The idea of a new live-action Batman TV show is one of those things that’s fun to fantasise about, but is, let’s face it, very unlikely to happen in reality. The sheer difficulty of making the character work in live-action is tough enough to pull off in a two-hour film, let alone in hours upon hours of episodic adventures. The 1960s show gets away with it because it’s undeniably naff, which is actually the foundation of its never-to-be-repeated charm.

The modern Batman in serial storylines, without being animated or a low-budget Internet fan-work? A project like that would be so crazy-ambitious, so disastrous to the backers and creators if poorly received, that it would be unlikely to ever exist outside of the excitable imagination of the giddy superhero-loving child in all of us.

Having said that, we absolutely need a Batman TV show right now, for the following reasons…

 

1. Batman Has A Rich World, Let’s Explore It

The basic appeal of the character, and the reason for his enduring popularity, is that the mythos of the Dark Knight is one of the coolest, most evocative settings in all of popular culture. Gotham City is all things to all people; it’s the ultimate urban jungle, a cross-breed of every metropolitan hell-hole in fiction or reality, with glittering towers of corporate corruption, rain-lashed crime-ridden slums, looming gothic architecture, etc, etc.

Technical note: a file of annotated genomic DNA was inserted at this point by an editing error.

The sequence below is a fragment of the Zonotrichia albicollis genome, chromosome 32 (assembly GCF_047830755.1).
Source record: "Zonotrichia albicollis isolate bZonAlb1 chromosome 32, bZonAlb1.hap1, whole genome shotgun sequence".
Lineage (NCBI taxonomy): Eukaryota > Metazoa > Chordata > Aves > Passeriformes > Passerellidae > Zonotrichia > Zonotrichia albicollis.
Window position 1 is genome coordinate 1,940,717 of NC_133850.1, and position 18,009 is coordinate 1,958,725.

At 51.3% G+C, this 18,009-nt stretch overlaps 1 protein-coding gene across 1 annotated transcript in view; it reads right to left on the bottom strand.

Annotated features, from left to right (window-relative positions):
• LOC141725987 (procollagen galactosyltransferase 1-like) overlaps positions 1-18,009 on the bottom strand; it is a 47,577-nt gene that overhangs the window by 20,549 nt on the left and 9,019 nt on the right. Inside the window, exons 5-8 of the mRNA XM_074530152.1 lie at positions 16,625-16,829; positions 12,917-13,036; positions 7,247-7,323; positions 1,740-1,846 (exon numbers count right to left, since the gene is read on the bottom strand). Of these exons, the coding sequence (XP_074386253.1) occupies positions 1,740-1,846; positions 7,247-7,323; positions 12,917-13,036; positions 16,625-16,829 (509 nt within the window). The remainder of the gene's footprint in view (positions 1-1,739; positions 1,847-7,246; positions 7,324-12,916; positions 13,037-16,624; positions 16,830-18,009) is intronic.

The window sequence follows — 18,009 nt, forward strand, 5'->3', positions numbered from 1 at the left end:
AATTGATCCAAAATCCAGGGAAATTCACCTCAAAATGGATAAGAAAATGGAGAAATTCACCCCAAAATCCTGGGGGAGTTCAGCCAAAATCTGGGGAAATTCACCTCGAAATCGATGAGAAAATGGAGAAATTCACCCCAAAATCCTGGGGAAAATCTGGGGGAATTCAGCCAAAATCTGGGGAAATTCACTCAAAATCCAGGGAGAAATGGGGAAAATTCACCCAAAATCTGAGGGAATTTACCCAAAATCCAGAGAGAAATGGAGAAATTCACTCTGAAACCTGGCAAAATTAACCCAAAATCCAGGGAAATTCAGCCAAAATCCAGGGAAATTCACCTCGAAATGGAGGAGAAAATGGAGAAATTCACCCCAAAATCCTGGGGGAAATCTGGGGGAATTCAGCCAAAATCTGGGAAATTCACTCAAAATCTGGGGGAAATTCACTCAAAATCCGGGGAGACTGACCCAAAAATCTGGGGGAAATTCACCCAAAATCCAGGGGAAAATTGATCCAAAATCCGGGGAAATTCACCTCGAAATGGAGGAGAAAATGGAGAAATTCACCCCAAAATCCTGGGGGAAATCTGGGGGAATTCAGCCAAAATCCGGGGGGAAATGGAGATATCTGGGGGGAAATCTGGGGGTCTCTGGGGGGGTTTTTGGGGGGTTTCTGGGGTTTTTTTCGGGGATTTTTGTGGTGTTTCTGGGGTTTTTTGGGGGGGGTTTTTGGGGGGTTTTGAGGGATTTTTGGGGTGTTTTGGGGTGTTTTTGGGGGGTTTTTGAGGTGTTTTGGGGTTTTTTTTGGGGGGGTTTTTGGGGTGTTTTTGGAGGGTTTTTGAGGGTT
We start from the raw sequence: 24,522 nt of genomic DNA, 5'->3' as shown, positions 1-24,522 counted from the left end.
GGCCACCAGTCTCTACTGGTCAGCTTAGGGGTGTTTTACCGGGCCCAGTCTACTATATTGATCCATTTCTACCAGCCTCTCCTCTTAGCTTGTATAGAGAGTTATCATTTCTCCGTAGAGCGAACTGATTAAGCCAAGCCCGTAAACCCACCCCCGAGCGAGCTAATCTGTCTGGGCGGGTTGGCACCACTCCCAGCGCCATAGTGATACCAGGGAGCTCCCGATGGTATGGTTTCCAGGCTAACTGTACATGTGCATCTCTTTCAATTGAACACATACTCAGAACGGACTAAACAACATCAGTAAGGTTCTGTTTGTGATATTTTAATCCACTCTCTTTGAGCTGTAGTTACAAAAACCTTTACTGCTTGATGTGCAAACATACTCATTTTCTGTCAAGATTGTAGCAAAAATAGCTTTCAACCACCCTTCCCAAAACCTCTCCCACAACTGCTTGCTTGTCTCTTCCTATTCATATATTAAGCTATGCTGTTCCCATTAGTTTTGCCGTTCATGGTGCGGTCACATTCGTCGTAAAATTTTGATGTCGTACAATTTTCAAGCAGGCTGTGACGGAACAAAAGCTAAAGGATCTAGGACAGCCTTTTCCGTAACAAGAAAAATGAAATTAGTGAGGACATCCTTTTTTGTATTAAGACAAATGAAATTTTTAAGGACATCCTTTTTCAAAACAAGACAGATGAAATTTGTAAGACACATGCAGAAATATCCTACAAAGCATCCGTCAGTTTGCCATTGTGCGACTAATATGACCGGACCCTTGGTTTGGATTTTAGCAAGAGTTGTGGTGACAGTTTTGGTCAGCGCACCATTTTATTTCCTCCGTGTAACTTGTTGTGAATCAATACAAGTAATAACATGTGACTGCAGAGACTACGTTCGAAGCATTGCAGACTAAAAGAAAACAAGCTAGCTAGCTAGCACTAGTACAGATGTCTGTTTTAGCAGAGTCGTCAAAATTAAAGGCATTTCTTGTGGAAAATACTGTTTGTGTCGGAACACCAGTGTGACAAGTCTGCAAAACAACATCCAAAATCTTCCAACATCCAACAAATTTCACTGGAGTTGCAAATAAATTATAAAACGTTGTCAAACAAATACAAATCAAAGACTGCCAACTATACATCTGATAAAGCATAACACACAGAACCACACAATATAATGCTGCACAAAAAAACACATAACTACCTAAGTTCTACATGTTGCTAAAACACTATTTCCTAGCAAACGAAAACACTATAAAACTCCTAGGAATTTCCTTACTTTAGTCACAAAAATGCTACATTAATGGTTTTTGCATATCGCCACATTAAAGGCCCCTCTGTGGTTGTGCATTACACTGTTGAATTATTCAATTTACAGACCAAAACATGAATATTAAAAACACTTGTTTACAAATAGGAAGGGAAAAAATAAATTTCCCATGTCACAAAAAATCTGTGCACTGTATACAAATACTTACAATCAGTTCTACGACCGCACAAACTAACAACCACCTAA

You can imagine it as relatively realistic modern city, like Christopher Nolan did; a teeming warren of humanity with a precarious social order just begging to be menaced by the forces of crime and chaos. Alternatively, you could picture it as something out of a dark fantasy, a spooky, unreal place of wonder and terror that your imagination can get lost in, similar to what happened when Tim Burton unleashed his loopy aesthetic on it.

What’s more, Batman’s world lends itself to any number of genres. Superhero epics, mysteries, procedurals, horror stories, adventure yarns…the vastness of Gotham, the sheer number of characters, and the decades of previous story-telling and re-interpretation to draw upon, mean it would surely be hard for writers to ever run out of ideas. And that’s before you start thinking about the ridiculous scale of the wider DC Universe.

Coming back to Gotham week after week lets us delve more deeply into Batman’s world than the scanty running time and commercial pressures of a big-budget movie would allow. Rather than simply trotting out the standard superhero movie plotlines (origin, stop big-name villain blowing up the city, sidekick origin, stop TWO big-name villains blowing up the city) you could throw the Bat-family into all kinds of intriguing, perilous situations, and fully exploring the ongoing ramifications rather than glibly wrapping everything up in time for the credits.

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This article was first posted on October 25, 2012